I am proud of the fact that three school-based youth services programs have supported children in the 20th Legislative District – two at Elizabeth High School and one at Abraham Clark High School in Roselle.
These School-Based Youth Services Programs (SBYSP) have provided crucial services to children with complex emotional, behavioral and mental health needs, developmental disabilities, substance abuse and involvement with the Juvenile Justice System. No doubt, this program has saved lives for middle and high school students.
That is why I am concerned the governor’s proposed budget has defunded the initiative across the state – affecting an estimated 91 school-based programs – in a blind effort to claim $14 million for other parts of the state budget.
To me, this is an incredibly short-sighted, reckless and dangerous way in which to plug budget gaps. The money needs to be restored to the budget. That is why I am joining with Assemblywoman Mila Jasey (D- Essex, Morris) and a bi-partisan group of concerned legislators to introduce a resolution in the Assembly, demanding the resources be refunded.
This program, which has serviced under-served communities with large proportions of Black and Latino families for more than 30 years, is a mere 4.5% of the $300 million in proposed cuts to the state Department of Children and Families. The program is also supplemented with federal money, so New Jersey only pays a fraction of the total cost.
Over the years, I have heard so many stories of how this program in Elizabeth and Roselle prevented teen suicide, how it helped eliminate bullying and how it created a safe place. This is a unique program that creates a sense of belonging and connection that I wish was offered when I was a freshman at Abraham Clark.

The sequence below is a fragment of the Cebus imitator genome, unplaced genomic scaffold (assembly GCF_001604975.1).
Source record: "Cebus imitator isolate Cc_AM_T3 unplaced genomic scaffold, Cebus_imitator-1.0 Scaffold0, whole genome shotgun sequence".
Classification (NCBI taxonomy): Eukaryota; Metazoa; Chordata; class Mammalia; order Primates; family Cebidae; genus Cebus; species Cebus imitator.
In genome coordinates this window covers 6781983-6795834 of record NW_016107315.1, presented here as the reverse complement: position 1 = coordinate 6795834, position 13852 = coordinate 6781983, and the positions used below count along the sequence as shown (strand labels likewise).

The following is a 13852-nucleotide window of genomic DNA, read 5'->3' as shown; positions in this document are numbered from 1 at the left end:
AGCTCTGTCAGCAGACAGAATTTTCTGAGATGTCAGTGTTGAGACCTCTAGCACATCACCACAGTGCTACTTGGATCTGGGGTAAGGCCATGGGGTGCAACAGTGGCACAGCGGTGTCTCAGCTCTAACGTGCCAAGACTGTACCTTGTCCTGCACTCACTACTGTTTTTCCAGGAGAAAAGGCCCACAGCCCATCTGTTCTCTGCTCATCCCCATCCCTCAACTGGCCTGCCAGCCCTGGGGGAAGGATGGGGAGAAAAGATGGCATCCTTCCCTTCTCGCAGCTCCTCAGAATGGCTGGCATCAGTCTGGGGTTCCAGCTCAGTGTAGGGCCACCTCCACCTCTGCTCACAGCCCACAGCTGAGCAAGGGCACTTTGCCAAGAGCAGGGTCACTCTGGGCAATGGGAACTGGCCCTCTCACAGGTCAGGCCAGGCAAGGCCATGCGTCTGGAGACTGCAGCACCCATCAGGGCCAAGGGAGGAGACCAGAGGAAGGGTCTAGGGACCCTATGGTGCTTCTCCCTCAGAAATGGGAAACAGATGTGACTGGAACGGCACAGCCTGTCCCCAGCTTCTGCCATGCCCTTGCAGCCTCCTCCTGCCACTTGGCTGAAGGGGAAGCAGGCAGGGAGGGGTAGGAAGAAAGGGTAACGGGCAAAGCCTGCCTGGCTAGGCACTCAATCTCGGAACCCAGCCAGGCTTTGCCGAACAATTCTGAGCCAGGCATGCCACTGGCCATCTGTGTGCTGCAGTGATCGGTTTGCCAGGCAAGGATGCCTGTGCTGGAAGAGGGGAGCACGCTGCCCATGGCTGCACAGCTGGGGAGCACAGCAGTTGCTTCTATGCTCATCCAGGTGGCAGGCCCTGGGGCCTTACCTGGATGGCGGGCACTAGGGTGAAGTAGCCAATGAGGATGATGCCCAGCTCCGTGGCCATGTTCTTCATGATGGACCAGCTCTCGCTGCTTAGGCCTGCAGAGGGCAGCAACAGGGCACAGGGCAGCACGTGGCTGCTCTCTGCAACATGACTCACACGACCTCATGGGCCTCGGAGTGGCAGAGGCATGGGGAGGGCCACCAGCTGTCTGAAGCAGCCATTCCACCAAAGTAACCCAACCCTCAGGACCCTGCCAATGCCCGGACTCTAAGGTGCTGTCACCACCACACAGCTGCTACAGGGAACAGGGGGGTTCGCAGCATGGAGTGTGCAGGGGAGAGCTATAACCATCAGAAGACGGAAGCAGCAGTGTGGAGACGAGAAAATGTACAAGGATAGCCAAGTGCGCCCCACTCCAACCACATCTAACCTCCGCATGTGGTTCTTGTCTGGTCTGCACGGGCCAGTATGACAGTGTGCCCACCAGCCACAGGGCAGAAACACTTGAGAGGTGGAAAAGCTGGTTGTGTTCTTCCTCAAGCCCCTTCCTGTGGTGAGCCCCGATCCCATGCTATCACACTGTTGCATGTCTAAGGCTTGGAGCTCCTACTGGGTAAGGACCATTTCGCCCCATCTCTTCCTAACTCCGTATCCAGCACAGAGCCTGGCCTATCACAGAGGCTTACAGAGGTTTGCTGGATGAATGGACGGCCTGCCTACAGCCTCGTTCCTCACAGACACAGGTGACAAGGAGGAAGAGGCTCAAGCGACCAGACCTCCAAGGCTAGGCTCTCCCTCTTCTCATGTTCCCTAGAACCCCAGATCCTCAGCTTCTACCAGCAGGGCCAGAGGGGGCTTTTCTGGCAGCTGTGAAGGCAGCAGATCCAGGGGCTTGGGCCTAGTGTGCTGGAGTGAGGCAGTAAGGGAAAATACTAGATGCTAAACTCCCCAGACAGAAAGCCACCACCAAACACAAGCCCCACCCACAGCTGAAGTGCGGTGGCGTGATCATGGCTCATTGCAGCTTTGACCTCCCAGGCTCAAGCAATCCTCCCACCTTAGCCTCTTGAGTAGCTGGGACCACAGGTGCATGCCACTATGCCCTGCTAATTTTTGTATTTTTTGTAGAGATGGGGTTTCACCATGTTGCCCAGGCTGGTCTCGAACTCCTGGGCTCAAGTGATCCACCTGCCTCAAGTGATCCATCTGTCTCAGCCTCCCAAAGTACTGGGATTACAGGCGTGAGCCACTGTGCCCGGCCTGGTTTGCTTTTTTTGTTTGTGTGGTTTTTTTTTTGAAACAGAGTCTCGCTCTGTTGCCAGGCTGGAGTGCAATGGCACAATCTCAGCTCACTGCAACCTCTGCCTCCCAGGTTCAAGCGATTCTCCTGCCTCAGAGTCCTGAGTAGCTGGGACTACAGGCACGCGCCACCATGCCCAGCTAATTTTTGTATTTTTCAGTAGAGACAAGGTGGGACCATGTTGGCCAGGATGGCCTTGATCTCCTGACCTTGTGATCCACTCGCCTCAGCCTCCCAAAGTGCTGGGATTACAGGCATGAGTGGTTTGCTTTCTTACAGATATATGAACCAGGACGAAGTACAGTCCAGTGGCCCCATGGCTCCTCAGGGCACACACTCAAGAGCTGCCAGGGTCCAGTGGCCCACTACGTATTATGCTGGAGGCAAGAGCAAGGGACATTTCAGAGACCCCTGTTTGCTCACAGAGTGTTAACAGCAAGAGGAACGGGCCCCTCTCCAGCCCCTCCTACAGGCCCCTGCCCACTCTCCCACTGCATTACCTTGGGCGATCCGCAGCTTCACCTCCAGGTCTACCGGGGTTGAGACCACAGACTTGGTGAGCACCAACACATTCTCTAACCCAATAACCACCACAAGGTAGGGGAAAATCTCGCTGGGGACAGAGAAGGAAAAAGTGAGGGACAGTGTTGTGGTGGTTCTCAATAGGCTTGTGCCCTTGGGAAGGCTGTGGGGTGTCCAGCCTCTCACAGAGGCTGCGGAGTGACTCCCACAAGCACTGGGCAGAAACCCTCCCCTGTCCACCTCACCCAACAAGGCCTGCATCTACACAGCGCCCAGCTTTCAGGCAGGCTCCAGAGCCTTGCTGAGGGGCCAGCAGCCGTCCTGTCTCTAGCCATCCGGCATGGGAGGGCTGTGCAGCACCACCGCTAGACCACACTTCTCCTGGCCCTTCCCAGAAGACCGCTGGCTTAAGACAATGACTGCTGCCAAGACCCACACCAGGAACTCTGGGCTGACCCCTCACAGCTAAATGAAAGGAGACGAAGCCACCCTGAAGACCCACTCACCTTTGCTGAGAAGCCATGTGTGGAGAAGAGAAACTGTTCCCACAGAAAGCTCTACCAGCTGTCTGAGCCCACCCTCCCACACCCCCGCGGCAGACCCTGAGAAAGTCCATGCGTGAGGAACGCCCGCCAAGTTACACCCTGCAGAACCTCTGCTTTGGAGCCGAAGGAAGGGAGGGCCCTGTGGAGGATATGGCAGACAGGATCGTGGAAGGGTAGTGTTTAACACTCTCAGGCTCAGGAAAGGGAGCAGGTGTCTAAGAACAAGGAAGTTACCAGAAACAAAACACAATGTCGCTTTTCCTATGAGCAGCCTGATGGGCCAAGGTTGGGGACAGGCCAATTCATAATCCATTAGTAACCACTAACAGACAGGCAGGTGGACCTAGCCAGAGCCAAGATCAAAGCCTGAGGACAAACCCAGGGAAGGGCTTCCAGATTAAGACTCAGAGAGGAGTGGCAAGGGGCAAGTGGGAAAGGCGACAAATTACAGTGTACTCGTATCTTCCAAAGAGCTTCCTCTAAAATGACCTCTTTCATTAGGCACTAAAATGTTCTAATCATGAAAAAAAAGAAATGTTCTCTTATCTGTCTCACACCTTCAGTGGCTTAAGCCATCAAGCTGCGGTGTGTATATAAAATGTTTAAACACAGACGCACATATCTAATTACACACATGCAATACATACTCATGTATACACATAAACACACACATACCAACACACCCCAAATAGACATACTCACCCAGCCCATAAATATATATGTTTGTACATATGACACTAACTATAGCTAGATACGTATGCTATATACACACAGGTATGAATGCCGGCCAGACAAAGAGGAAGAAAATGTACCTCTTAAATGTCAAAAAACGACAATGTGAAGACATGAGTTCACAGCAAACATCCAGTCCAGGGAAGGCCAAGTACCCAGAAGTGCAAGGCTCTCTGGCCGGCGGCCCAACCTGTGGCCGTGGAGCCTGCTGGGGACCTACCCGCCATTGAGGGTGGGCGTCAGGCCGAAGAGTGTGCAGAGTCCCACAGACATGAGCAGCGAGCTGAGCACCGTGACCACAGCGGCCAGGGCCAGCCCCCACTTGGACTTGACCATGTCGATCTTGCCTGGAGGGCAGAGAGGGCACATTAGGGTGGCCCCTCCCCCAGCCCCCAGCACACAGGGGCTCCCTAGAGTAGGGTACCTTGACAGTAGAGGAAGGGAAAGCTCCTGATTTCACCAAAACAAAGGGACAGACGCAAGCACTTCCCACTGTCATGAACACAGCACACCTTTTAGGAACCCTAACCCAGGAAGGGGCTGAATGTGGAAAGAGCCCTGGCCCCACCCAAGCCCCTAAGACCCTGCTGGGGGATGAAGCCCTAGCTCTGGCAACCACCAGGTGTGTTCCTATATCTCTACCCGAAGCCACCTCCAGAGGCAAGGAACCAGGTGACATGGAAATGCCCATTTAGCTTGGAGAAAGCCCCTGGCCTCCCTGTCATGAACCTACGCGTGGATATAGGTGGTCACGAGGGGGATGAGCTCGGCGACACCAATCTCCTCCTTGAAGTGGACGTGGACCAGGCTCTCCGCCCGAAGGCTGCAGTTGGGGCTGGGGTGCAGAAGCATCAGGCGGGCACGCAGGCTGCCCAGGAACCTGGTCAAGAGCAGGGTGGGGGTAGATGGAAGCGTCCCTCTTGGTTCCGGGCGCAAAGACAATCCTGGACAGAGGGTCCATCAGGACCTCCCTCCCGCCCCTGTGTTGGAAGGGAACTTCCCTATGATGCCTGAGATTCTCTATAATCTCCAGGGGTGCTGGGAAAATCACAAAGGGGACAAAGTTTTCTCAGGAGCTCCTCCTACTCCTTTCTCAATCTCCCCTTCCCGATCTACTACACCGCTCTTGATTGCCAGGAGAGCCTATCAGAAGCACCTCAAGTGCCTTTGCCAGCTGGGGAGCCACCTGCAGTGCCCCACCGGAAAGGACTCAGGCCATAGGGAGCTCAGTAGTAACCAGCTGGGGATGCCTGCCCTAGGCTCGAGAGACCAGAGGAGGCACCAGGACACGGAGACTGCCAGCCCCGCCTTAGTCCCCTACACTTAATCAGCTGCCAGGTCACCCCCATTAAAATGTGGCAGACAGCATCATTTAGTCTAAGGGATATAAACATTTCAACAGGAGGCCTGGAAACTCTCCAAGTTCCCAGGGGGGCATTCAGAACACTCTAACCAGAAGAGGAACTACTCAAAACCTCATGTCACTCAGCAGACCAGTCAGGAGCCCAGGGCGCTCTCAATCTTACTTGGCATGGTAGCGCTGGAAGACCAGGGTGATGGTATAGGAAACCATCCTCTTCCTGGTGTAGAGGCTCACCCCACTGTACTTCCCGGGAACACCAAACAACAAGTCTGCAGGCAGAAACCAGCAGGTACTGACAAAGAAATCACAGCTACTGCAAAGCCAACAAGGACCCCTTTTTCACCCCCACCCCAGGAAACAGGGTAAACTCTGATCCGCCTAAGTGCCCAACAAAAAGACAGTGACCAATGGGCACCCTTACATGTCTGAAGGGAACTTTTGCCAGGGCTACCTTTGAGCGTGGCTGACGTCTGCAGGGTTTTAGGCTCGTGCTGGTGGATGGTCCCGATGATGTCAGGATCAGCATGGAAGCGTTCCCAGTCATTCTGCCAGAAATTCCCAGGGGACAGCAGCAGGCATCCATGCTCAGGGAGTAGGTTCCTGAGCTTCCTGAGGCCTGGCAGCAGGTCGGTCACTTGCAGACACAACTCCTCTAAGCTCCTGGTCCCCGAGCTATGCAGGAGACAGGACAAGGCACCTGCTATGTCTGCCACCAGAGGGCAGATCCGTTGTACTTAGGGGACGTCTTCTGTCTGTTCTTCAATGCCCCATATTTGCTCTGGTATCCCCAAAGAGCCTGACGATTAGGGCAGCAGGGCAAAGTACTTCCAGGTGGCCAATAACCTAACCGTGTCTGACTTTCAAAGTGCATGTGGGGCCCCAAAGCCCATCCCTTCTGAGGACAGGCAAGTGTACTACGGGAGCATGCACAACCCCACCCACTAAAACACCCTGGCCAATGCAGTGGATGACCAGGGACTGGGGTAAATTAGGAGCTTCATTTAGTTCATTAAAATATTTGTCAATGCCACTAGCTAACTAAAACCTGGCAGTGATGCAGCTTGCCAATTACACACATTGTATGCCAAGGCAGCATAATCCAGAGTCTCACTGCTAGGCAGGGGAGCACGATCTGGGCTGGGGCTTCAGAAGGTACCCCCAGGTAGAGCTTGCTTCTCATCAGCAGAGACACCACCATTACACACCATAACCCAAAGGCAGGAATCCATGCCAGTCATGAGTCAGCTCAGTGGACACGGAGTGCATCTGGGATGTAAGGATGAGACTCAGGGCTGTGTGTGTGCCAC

This program not only helps at-risk children, but it helps them achieve their full potential. Staff is on-hand for homework help, for tutoring and to provide guidance for students who have dreams of attending the finest colleges and universities. It is the type of program that creates connections and structure for these children, especially during these uncertain times of economic despair for many.
The emotional well being of our students has never been more fragile, and these programs protect them.
I ask that the governor and state Legislature recognize the importance of this safety net not only in District 20, but throughout the state. There is no doubt that a $14 million investment now will save many millions more down the road, as neglected children become adults.
Our governor needs to restore the money in the budget.